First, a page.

Peak times and down times
Knowledge about the distribution of customers over time is important for optimized personnel planning. This relates not only to various times of day but also to busier or less busy weekdays, sale days and seasons. With retail analytics, fluctuations in the customer flow can be identified in real time and personnel deployment adjusted to fit the situation.
Relation between foot traffic and visitors
A further relevant quantity is the number of those passing by the store who come inside and thus become visitors or customers. The ratio of visitors to passers-by – the so-called “capture rate” or “peel-off rate” – can give you information on how well your display windows are designed, how attractive the entrance area is and whether the advertising you have deployed is bringing the desired success. Alongside basic foot traffic past the store, you can also analyze how many people stop in front of the windows and how long they linger.
Demographic customer analysis
Retail analytics also allow for demographic customer analysis, as modern technologies are able to detect a person’s age and sex. In addition, evaluation of the number of customers shopping together (groups) is also possible. This information can be used to further adapt the range of goods on offer to the demographic structure of the customer base.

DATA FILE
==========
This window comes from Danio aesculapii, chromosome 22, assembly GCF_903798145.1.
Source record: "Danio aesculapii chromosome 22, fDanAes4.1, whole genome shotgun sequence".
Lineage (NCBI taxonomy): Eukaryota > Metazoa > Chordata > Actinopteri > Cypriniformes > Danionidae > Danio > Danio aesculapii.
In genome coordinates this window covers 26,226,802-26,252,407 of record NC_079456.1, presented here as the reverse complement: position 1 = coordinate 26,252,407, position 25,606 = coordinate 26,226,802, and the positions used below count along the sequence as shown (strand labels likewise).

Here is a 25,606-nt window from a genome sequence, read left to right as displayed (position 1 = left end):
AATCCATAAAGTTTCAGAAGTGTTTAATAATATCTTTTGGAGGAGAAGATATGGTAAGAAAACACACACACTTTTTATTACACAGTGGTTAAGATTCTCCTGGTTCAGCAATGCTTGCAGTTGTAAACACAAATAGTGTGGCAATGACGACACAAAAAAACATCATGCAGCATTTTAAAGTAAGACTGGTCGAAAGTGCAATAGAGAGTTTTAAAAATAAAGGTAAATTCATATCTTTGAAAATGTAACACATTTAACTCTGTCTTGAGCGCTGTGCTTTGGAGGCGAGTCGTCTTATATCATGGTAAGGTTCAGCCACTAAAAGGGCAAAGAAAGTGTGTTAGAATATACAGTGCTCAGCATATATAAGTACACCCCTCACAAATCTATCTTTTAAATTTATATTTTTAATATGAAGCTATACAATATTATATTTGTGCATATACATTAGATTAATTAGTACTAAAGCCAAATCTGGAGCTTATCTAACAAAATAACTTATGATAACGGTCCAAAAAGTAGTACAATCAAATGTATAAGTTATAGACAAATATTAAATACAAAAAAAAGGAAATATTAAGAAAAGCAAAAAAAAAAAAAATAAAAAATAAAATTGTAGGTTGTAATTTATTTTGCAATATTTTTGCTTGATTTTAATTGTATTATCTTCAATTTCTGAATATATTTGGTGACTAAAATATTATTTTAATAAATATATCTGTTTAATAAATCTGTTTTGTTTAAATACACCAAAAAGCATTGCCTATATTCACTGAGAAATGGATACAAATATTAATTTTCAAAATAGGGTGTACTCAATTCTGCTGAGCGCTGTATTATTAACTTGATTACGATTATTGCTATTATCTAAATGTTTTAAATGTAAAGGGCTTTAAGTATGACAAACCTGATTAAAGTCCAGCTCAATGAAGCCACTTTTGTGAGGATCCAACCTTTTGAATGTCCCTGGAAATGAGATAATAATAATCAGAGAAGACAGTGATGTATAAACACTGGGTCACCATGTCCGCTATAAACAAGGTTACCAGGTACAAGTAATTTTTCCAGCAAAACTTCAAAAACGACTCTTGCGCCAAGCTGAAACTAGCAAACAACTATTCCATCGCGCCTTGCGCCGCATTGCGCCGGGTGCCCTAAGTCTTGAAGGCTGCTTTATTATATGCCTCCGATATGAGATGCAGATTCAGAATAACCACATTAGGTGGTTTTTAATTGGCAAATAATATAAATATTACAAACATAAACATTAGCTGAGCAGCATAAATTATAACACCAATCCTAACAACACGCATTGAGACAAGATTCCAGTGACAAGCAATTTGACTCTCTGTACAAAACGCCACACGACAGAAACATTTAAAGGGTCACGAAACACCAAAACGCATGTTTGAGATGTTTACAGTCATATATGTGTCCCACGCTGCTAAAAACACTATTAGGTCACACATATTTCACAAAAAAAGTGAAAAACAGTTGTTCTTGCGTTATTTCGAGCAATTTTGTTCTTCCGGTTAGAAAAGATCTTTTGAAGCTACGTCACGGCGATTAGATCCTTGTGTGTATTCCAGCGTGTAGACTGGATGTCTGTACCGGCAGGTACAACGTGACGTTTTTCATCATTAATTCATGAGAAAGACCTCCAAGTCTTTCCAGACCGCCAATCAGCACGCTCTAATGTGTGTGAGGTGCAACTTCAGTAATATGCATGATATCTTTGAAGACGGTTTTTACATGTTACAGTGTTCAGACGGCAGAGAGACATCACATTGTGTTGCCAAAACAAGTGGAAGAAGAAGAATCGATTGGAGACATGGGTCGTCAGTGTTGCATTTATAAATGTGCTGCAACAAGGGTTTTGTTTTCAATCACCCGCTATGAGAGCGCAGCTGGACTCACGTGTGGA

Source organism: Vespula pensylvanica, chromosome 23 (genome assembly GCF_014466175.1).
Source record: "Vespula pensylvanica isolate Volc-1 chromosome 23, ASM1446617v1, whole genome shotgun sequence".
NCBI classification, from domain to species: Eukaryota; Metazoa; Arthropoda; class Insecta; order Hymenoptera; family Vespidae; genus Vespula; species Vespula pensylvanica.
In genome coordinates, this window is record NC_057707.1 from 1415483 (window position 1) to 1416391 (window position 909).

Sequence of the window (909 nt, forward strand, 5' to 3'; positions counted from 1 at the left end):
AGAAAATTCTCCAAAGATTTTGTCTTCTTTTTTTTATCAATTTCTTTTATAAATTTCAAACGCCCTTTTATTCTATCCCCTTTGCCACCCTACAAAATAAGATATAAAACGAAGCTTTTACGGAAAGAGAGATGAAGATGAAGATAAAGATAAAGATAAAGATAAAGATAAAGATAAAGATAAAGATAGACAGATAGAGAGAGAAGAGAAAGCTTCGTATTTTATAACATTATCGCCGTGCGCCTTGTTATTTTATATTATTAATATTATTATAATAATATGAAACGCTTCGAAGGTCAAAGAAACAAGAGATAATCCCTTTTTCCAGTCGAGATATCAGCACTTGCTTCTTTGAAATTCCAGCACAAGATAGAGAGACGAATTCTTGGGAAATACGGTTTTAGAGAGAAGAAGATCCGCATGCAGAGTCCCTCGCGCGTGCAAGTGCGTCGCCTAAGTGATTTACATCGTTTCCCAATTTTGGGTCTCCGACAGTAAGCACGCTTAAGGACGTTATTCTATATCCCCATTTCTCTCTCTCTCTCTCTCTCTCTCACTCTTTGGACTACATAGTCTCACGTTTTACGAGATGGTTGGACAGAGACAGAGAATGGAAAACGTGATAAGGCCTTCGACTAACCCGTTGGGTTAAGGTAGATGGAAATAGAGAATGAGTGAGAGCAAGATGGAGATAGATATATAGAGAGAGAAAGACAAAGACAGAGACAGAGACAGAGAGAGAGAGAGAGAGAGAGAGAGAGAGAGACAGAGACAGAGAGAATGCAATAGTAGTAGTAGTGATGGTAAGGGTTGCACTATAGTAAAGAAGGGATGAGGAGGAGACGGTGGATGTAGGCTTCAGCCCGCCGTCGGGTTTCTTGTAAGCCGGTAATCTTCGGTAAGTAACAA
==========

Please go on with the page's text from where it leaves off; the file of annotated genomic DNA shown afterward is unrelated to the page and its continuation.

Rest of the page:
Analyzing customer behavior with retail analytics
Alongside quantitative and qualitative customer counting, retail analytics allows assessment of in-store customer flows. This includes the routes people follow and dwell time spent in particular areas, alongside highly frequented hotspots.
Path tracking lets you discover how visitors to a store move around and what their most popular pathways are. Highly frequented and unpopular zones of the sales floor can thus be found. To optimize the sales floor, various measures can then be taken, for example, to draw customers into the less frequented zones or place yet more items for sale in the popular areas, thus increasing sales per customer.